In summary (i) if the issued capital plus reserves are equal to or greater than €13 million, (ii) the company (or a group company) has set up a works council, and (iii) the company including its group companies employs at least 100 people in The Netherlands, the company has the obligation to register with the trade register that it meets the criteria for the large company regime. Upon registration for a consecutive period of three years the large company regime shall take effect.

This regime provides that the supervisory board (instead of the general meeting of shareholders) is entitled to suspend and dismiss each managing director. Moreover, the supervisory board, and not the general meeting of shareholders, is charged with the right to adopt the annual accounts. Also, a number of decisions of the management board are subject to the approval of the supervisory board. These decisions include issues that relate to the company structure, its existence, material transactions and/or any issue that may have significant consequences for the employees of the company.

The large company regime effectively functions as a protective measure in (public) companies since it limits the voting power of the shareholders. Recently, a proposal to amend the large company regime has been submitted to the Dutch Parliament. This proposal for new legislation will be discussed below.

Protective measures

In The Netherlands companies can be protected against hostile takeovers by a variety of protective measures. This is a feature of Dutch law not found in many other European jurisdictions. A large number of Dutch companies have protective measures. Most notably companies can provide in their articles of association that depository receipts can be issued. Generally, the shares in the companies will then be held by a foundation. The foundation issues depository receipts. These depository receipts are listed at Euronext Amsterdam and give a right to all economic benefits, such as dividend distributions. However, the voting rights remain with the shareholder, the foundation. The issue of depository receipts is usually combined with a so-called x-per cent rule under which depository receipts can only be exchanged against a limited number of shares, say 1% in the share capital of the company.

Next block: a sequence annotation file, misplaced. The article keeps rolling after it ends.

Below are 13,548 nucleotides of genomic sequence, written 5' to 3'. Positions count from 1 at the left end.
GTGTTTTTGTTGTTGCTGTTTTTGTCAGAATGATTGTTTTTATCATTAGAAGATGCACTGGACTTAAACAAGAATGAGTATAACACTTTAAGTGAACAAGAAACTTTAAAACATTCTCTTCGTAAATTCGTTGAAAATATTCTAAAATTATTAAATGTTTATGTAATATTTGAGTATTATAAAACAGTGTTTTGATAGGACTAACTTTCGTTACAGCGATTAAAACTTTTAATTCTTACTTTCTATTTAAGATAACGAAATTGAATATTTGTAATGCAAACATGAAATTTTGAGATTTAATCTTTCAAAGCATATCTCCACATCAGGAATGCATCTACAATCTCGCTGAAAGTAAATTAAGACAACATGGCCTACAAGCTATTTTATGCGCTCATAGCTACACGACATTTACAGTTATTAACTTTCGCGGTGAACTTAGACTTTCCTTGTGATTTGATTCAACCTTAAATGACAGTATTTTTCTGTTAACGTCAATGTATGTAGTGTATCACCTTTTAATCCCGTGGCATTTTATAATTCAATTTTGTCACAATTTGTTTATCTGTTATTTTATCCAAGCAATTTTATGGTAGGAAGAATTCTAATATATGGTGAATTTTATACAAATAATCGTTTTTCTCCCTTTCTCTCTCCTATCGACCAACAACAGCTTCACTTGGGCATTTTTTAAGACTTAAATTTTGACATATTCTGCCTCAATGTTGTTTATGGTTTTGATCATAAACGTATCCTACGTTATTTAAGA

Furthermore, a company can, as a protective measure, issue preference shares. Preference shares provide a preferred right to dividend distributions although usually limited to a certain percentage, for example 6% of the nominal capital per year. More importantly, preference shares can be issued in case of a contemplated hostile takeover bid. The shares are then issued to a special purpose foundation. This is usually structured in such a way that the managing or supervisory board has a standing authority (renewed on a yearly basis) to issue shares in the company (a power which is usually vested in the shareholders meeting), and that the foundation can exercise a call option on the preference shares in certain circumstances. If the board of the foundation is clearly independent (ie the members can be distinguished from the company, its management and supervisory board), 100% of the outstanding share capital can be issued as preference shares to the foundation. If the board is not independent, for instance if the members also have a seat in the supervisory board, then only the equivalent of 50% of the outstanding share capital can be issued to the foundation. The foundation finances the preference shares by taking out a bank loan and the interest on the loan is discharged out of the preferred dividend distribution. Preference shares only have to be paid up for 25% of the nominal value of the shares so this reduces the funding requirements considerably.